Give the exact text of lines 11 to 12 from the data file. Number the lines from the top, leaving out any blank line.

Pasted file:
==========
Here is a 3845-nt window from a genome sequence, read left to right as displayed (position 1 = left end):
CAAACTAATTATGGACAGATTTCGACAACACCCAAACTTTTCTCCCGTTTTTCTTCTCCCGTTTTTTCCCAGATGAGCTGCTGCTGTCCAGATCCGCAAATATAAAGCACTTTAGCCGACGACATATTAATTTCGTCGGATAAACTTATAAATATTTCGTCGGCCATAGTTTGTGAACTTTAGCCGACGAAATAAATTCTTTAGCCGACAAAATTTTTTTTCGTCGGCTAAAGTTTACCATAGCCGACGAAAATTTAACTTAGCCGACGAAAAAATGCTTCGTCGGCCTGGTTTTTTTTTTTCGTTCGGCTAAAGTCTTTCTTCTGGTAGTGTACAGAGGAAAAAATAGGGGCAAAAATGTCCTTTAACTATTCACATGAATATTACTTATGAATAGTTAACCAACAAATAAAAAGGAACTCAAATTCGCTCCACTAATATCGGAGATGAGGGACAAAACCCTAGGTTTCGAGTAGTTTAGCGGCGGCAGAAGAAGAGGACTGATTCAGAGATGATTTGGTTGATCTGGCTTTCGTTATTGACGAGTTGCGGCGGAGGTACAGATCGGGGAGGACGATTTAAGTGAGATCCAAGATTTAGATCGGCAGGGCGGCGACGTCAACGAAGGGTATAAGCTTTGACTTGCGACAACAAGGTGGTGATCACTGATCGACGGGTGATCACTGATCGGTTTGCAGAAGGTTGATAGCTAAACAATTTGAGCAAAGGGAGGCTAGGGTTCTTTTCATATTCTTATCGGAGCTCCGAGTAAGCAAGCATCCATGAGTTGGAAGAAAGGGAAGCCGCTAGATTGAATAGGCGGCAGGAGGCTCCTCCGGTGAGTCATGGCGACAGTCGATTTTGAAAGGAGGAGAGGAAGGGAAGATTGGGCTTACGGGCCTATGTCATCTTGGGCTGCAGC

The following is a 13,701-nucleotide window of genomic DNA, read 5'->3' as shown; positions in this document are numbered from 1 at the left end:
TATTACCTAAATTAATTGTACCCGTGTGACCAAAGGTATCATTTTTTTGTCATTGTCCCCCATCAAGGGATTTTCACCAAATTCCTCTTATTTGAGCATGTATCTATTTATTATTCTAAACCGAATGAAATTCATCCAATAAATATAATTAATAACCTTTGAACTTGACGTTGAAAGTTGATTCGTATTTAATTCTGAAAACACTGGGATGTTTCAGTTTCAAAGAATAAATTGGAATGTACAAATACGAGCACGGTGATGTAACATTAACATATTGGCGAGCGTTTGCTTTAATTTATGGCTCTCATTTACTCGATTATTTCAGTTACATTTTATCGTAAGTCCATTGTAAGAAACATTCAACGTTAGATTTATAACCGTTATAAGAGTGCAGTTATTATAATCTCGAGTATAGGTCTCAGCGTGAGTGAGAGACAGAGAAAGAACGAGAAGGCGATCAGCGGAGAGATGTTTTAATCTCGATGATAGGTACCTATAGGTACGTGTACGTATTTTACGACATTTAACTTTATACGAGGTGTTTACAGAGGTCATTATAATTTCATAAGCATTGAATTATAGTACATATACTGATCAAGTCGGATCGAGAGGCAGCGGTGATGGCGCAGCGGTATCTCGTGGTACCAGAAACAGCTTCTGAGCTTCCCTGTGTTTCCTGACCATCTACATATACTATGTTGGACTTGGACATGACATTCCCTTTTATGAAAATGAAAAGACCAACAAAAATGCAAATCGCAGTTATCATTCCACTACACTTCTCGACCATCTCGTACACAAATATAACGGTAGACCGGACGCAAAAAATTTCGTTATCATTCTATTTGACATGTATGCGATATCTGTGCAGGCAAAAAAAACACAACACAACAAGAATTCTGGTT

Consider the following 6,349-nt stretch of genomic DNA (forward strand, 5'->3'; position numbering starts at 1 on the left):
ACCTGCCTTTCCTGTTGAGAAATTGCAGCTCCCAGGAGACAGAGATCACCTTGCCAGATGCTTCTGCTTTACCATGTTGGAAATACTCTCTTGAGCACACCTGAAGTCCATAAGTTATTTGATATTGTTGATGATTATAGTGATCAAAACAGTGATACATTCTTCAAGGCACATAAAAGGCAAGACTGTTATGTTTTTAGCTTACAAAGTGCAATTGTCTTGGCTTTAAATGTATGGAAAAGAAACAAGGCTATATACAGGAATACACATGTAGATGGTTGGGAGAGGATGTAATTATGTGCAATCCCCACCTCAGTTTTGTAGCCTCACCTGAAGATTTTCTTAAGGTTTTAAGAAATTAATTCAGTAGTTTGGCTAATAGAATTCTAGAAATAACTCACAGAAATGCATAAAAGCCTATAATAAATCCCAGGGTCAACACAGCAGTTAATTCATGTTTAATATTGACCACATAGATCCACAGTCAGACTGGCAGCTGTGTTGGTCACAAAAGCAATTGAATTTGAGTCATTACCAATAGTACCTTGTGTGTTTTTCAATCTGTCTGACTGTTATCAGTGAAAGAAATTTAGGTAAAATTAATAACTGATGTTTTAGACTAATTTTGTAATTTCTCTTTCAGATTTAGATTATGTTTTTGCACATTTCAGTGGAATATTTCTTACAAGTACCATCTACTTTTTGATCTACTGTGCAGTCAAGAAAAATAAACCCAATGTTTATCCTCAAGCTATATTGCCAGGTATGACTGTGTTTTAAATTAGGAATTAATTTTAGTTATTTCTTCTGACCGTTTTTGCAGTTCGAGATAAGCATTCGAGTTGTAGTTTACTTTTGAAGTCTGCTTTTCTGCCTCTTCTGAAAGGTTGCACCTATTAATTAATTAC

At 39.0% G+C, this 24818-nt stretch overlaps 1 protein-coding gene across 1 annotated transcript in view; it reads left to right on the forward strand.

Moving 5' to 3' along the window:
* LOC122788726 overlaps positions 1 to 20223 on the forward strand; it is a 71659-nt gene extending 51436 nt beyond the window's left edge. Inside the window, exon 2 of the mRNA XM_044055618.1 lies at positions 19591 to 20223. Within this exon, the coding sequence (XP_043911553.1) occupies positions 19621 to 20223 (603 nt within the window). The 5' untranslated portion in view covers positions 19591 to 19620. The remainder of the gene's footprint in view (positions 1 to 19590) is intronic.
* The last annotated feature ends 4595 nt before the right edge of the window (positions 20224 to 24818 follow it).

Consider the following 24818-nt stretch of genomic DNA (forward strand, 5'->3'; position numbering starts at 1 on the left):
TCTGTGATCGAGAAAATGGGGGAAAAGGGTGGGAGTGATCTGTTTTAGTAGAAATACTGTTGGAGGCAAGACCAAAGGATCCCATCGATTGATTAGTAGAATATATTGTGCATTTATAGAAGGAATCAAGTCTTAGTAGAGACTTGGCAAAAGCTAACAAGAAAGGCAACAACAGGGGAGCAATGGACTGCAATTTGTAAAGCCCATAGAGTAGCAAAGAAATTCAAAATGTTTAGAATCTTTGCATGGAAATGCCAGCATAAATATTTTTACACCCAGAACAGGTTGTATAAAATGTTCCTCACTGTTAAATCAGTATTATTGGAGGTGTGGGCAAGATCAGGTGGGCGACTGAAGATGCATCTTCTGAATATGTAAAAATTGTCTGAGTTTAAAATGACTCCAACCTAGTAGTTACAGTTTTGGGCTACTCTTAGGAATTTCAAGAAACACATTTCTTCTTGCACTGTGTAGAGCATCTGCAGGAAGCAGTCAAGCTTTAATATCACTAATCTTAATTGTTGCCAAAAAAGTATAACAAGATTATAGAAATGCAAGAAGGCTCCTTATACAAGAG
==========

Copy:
Consider the following 24818-nt stretch of genomic DNA (forward strand, 5'->3'; position numbering starts at 1 on the left):
TCTGTGATCGAGAAAATGGGGGAAAAGGGTGGGAGTGATCTGTTTTAGTAGAAATACTGTTGGAGGCAAGACCAAAGGATCCCATCGATTGATTAGTAGAATATATTGTGCATTTATAGAAGGAATCAAGTCTTAGTAGAGACTTGGCAAAAGCTAACAAGAAAGGCAACAACAGGGGAGCAATGGACTGCAATTTGTAAAGCCCATAGAGTAGCAAAGAAATTCAAAATGTTTAGAATCTTTGCATGGAAATGCCAGCATAAATATTTTTACACCCAGAACAGGTTGTATAAAATGTTCCTCACTGTTAAATCAGTATTATTGGAGGTGTGGGCAAGATCAGGTGGGCGACTGAAGATGCATCTTCTGAATATGTAAAAATTGTCTGAGTTTAAAATGACTCCAACCTAGTAGTTACAGTTTTGGGCTACTCTTAGGAATTTCAAGAAACACATTTCTTCTTGCACTGTGTAGAGCATCTGCAGGAAGCAGTCAAGCTTTAATATCACTAATCTTAATTGTTGCCAAAAAAGTATAACAAGATTATAGAAATGCAAGAAGGCTCCTTATACAAGAG